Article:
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NY Times No More?

Allen Jezouit, @BerkshireCountyBusiness
After my recent rant about newspapers, the topic was fresh in my mind and I coincidentally  stumbled across this article:
 
"At a conference in London, Arthur Sulzberger Jr conceded that someday the New York Times Company will be forced to stop publishing a printed paper." (Sulzberger Concedes: "We Will Stop Printing The New York Times Sometime In The Future", www.businessinsder.com, Henry Blodget, 9/8/2010)
 
WOW!
 
The Old Gray Lady is in big trouble. Declining readership has lead to declining print ad revenues. Online revenues are strong but not nearly enough to support a newsroom whose annual cost is estimated at $200 million!

As the owner of a marketing agency (Berkshire Direct in Williamstown), I am constantly looking out for trends in advertising. The decline of newspapers has been underway for years. What's next?

Well, let's be honest. If the true impact of the remote control and the DVR were ever measured and publicly shared, I believe TV ad revenue would be devastated. Who watches commercials any more when you can either flip to another of the 500+ channels available at the push of a button OR simply fast-forward through the recorded show you are watching? How many people listen to their iPods or CD's in their cars instead of radio? What is that ultimately going to mean to radio ad dollars?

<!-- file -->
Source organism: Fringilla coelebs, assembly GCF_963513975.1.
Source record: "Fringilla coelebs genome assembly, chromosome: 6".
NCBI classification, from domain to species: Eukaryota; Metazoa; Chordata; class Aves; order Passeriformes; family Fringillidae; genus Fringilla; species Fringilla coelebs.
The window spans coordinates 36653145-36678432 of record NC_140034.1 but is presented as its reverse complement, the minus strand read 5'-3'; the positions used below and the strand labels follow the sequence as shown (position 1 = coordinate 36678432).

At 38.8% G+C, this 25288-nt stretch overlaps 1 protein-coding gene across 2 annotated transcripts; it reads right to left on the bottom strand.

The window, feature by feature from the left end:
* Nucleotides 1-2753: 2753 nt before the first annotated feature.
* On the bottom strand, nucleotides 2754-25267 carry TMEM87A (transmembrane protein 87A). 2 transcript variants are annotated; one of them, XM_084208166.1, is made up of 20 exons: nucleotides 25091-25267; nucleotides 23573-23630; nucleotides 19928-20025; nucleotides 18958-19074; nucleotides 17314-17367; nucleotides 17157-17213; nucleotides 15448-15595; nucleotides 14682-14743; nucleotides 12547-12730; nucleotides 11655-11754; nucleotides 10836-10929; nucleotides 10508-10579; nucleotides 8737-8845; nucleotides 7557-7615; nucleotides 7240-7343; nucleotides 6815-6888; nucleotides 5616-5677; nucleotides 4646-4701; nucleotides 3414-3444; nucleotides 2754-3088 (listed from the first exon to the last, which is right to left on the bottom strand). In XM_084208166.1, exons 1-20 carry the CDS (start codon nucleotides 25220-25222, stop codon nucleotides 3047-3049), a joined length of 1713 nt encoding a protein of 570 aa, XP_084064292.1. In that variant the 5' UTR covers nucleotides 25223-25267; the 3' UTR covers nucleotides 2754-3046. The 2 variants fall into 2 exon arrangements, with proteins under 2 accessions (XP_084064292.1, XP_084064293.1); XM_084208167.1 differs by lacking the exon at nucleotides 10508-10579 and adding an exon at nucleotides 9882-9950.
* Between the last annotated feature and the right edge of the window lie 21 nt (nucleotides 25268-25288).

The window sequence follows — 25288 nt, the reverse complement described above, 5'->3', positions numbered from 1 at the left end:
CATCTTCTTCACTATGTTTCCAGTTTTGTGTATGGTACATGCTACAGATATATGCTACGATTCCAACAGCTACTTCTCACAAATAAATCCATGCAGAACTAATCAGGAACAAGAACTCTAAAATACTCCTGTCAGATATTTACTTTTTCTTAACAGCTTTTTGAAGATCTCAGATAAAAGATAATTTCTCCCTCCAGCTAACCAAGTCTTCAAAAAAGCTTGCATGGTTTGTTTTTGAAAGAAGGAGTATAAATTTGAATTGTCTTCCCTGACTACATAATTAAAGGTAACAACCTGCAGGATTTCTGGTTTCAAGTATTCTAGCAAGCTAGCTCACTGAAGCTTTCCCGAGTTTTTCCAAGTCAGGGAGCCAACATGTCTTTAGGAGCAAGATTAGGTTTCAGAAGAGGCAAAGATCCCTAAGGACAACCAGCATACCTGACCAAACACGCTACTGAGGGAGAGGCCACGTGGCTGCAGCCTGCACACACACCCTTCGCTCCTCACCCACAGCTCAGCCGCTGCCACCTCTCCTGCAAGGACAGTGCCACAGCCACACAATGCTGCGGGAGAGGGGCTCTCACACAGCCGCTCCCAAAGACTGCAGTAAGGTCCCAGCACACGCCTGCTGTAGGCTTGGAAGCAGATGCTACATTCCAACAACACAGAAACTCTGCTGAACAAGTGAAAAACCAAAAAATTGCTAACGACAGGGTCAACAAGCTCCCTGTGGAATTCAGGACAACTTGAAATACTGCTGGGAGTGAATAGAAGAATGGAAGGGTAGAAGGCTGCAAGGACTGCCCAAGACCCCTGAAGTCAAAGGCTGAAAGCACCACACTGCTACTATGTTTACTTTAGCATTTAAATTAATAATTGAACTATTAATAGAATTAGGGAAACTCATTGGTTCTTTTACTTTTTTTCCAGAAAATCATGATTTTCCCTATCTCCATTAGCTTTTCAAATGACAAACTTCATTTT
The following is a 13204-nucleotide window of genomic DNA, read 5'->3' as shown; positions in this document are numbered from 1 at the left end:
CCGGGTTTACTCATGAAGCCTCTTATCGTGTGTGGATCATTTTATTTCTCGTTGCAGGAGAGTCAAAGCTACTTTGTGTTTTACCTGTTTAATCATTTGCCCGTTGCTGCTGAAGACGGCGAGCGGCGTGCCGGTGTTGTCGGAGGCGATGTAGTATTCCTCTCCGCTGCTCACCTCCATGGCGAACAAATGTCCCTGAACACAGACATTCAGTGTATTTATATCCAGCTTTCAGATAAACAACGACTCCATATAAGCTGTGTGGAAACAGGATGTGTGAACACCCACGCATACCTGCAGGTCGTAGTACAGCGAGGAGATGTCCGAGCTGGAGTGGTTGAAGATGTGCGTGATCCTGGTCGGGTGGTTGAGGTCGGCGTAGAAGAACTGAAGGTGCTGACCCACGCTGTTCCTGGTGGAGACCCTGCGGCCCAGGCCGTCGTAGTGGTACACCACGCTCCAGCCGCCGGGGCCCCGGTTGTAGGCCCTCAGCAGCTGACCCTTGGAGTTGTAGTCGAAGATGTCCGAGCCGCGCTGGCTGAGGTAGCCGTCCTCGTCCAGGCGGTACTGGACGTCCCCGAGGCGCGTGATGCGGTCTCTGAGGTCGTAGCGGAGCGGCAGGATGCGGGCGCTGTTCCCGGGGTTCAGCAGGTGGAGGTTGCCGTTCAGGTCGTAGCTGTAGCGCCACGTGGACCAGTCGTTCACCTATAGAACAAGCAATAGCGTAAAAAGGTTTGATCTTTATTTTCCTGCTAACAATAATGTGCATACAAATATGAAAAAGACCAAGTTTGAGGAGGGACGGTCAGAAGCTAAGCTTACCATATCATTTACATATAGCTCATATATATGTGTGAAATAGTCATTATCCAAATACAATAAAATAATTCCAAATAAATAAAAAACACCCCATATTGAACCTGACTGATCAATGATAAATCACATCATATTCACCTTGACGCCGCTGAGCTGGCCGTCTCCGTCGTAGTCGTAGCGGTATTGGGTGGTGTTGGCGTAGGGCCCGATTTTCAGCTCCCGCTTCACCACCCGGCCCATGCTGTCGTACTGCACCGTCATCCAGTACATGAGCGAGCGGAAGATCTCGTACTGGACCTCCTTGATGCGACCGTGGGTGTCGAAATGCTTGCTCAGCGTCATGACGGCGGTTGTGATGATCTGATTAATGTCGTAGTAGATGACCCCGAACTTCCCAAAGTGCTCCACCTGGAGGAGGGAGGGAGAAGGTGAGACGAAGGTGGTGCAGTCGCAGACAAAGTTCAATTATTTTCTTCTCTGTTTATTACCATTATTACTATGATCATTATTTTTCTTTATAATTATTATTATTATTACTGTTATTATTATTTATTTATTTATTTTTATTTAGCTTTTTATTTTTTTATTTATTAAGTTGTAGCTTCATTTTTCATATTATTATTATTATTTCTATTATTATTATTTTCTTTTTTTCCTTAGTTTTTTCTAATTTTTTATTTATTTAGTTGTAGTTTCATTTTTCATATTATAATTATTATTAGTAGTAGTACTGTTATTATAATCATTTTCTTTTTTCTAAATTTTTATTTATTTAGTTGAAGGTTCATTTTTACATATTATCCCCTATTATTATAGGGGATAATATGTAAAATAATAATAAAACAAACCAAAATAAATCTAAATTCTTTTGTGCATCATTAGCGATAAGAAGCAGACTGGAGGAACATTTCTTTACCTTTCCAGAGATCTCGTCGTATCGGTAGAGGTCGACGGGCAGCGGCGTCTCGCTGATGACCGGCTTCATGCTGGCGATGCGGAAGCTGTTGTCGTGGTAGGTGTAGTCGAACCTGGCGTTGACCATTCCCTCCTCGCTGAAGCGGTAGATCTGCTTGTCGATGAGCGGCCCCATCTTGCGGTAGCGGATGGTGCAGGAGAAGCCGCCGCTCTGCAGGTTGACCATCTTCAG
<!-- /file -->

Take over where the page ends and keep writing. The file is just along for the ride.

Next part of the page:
The bottom line is this: if you are an advertiser, you need to be measuring the results of your ad campaigns every day. You should not spend a penny on a campaign whose results you can't measure. Add ad-specific extensions to phone numbers so you know which ad people are calling about. Use URL's in ads that are just for that specific ad, so you can tell that the ad generated the website visit and not something else.

Finally, start investing in advertising on sites like iBerkshires. Their page views and visits are skyrocketing each month. When the newspapers are gone, these local micro news organizations might be the only thing left that people depend on daily for their local news. If you are a local business who depends upon traffic from local consumers, it may be your best bet. Plus, clickthroughs from ads on iBerkshires are totally measurable.

Write a comment - 1 Comment       Tags: new york times, measure, advertising      
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